Why the Dolphins Aren't Winning

T.J. MorrillCorrespondent INovember 13, 2009

MIAMI - SEPTEMBER 21:  Defensive backs Kelvin Hayden #26 and Antoine Bethea #41 of the Indianapolis Colts watch as Ted Ginn Jr. #19 of the Miami Dolphins nearly hauls in a touchdown catch at Land Shark Stadium on September 21, 2009 in Miami, Florida.  (Photo by Doug Benc/Getty Images)
Doug Benc/Getty Images

The Dolphins are off to a rough start to say the least.

Their two wins over the Jets and a victory over the lowly Bills stand as the only successes of this season.

With a 3-5 record at the midway point, I have given plenty of thought as to why the Phins are losing—especially in games where they own the ball for 45 minutes or lead by 21 points. 

There are three main reasons I believe the Dolphins aren't winning games, and I will begin with the most obvious.


Lack of Receivers

Greg Camarillo and Davone Bess have been the most consistent wide receivers the Dolphins have had on the team so far this year.

Sure they both have pretty good hands, but neither really presents a big play threat or gets open regularly enough to be a favorable target for Chad Henne. 

Ted Ginn Jr. has been the biggest disappointment, as he has had a case of stone hands. He just can't catch anything (except a kick).

It's amazing how many games could have been won that haven't because of a dropped pass or two, not just from Ginn but also from the likes of Anthony Fasano and Brian Hartline.

When your receivers can't catch and can't get open, there is a serious problem with your offense. It prevents big plays from happening and makes the team one dimensional.

While a run game is extremely important to any team, it can't do anything if defenses don't have to respect the pass.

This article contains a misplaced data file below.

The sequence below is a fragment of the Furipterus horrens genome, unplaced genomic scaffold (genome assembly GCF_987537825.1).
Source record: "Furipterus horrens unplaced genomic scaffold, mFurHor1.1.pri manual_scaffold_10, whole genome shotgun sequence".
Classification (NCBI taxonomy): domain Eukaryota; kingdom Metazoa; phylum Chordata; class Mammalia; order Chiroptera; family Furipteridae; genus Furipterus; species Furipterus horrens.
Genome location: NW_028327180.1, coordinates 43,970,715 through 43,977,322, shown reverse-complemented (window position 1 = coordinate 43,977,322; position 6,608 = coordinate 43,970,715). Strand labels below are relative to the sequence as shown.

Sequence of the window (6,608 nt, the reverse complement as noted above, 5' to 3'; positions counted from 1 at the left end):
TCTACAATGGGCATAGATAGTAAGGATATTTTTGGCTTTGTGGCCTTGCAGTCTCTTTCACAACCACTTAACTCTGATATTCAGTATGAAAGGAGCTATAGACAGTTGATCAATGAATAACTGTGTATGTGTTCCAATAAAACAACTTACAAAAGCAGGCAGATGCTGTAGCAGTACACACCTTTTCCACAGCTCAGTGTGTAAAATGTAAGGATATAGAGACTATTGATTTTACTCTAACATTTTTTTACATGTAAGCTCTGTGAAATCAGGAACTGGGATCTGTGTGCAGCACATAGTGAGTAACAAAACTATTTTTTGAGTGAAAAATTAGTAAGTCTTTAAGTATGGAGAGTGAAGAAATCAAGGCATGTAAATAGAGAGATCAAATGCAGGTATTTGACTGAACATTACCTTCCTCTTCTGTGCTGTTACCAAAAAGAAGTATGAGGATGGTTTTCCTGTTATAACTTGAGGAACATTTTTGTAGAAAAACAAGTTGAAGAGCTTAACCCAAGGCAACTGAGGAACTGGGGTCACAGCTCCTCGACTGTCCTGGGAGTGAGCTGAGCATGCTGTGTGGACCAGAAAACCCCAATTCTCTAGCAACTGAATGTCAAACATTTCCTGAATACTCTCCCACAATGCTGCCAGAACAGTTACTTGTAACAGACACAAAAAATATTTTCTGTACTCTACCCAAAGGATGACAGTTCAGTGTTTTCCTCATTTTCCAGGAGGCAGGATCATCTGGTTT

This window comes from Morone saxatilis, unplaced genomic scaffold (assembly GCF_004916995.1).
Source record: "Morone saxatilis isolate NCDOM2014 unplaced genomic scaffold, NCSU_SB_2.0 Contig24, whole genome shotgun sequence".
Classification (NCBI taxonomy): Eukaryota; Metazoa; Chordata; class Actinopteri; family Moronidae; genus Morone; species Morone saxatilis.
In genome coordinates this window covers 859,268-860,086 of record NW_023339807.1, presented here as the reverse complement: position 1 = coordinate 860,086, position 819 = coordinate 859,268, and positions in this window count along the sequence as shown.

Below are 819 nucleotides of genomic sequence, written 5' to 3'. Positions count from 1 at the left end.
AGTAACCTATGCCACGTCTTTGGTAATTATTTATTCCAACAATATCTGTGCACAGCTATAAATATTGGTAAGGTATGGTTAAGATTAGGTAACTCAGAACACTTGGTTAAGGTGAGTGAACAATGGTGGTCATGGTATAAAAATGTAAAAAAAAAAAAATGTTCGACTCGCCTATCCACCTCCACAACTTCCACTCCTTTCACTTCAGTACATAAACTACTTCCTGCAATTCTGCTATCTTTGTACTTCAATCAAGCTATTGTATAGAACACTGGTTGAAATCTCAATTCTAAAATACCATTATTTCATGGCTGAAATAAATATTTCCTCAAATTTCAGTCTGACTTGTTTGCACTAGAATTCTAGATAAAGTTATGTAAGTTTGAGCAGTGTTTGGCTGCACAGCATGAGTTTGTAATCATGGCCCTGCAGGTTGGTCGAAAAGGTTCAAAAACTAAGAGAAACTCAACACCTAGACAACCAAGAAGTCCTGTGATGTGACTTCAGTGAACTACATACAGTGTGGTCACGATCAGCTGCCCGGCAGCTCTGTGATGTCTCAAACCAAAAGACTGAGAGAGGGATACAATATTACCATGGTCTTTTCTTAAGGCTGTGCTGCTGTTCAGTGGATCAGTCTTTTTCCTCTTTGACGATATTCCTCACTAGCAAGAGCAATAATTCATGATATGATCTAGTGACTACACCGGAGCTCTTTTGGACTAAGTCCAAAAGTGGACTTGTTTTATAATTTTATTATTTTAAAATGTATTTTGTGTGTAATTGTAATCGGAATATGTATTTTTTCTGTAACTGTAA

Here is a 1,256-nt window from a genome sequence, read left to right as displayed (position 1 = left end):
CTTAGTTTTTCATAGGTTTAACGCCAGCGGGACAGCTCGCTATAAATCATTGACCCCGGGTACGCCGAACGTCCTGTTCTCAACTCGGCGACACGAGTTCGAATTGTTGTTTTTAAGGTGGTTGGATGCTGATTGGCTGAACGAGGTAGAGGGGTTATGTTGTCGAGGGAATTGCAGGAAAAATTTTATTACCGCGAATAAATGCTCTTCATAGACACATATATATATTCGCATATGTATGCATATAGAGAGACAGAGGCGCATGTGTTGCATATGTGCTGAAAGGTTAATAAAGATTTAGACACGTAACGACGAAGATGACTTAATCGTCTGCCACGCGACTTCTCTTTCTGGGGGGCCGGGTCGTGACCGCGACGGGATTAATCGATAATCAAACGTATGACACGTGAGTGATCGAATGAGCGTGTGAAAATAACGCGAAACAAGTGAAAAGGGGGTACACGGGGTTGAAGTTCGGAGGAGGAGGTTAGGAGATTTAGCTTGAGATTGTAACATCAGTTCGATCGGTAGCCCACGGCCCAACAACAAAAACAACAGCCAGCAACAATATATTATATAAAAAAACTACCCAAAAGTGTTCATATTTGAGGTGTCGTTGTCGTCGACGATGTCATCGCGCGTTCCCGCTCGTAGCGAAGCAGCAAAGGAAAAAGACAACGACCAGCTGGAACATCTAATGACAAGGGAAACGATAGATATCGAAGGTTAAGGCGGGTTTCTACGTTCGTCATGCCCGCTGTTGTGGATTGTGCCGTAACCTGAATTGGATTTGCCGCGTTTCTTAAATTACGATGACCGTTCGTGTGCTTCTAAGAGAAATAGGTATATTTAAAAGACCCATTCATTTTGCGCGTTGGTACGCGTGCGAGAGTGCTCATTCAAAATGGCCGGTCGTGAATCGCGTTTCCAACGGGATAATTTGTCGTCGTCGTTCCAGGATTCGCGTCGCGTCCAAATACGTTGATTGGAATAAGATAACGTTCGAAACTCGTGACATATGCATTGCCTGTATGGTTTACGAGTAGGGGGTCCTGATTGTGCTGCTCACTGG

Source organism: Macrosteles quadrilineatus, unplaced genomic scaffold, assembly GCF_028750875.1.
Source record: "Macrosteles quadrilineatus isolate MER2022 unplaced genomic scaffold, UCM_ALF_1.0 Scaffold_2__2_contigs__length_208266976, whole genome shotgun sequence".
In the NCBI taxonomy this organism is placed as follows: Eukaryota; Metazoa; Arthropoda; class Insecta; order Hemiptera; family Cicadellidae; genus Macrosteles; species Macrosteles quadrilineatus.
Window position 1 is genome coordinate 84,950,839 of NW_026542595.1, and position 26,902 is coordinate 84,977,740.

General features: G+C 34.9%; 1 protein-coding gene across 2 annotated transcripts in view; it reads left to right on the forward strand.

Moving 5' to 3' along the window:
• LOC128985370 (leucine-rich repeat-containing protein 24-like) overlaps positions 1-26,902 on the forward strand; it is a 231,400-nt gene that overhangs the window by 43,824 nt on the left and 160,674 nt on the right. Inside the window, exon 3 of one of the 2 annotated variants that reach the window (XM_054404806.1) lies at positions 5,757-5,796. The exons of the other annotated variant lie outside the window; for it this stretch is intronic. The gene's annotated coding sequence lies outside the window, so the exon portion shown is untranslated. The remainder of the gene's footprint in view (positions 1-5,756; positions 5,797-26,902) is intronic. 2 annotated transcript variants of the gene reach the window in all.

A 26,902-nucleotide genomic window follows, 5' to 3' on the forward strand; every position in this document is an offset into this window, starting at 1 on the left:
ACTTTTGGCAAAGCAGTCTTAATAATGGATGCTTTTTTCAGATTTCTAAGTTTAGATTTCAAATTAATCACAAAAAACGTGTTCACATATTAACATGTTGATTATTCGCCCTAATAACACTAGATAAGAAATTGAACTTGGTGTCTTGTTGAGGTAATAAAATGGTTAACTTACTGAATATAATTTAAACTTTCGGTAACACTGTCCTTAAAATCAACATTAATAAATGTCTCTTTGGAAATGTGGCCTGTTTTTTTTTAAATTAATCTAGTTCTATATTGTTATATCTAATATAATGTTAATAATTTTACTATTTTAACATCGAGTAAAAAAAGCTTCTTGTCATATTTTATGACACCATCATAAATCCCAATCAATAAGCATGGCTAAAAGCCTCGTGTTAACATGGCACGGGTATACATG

Paul Pasqualoni has been horrid as a defensive play caller.

His concepts are respectable, but it seems when something begins to work he stops doing it.

I don't know if any of you readers have noticed, but when the defense is aggressive and attacks the line of scrimmage with blitzes and whatnot, the defense plays better as a whole.

For example, against the Saints there was the perfect formula to stop that explosive offense and the Dolphins nearly held them to just three points in the first half.

There's been a common trend though: after the first half they try to make too many adjustments it seems. They come out in a protective, "don't blow it" mentality instead of continuing to attack and destroy the opposing offense.

The same is true of the offensive play calling.

I love—and I mean love—Dan Henning's playbook and schemes, but his play calling is indeed questionable. When the running game is getting into a groove he starts trying to pass the ball to the unreliable receivers instead of continuing to pound it down his rivals' throats.

The toughest part of it all is that neither of these strategies work. They haven't worked at all, but they continue to do it the same way.

Doing the same thing over and over again and expecting better results is not the way to do it.


Irresponsible Clock Management

Tony Sparano is a great guy and I think he has the team headed in the right direction.

But in games his use of timeouts (yes, I know sometimes it's Henne's fault) is bizarre, and the clock management at the end of halves is terrible, because they don't have two or three timeouts, they have zero or one. 

If any of you remember the Colts game—which is one all Dolphins fans wish to forget— the hurry-up offense was horrible, and Miami couldn't get into the red zone even with  almost four minutes.

This not Sparano's fault. As far as I know it's the players being sluggish and not hustling the whole way. 

Then, of course, some of it is the aforementioned play calling. Ehen you come out in the second half and throw on five out of six plays—resulting in two three-and-outs—not only do you give up the ball but it stops the clock. That's why the Saints had enough time to come back against the Phins.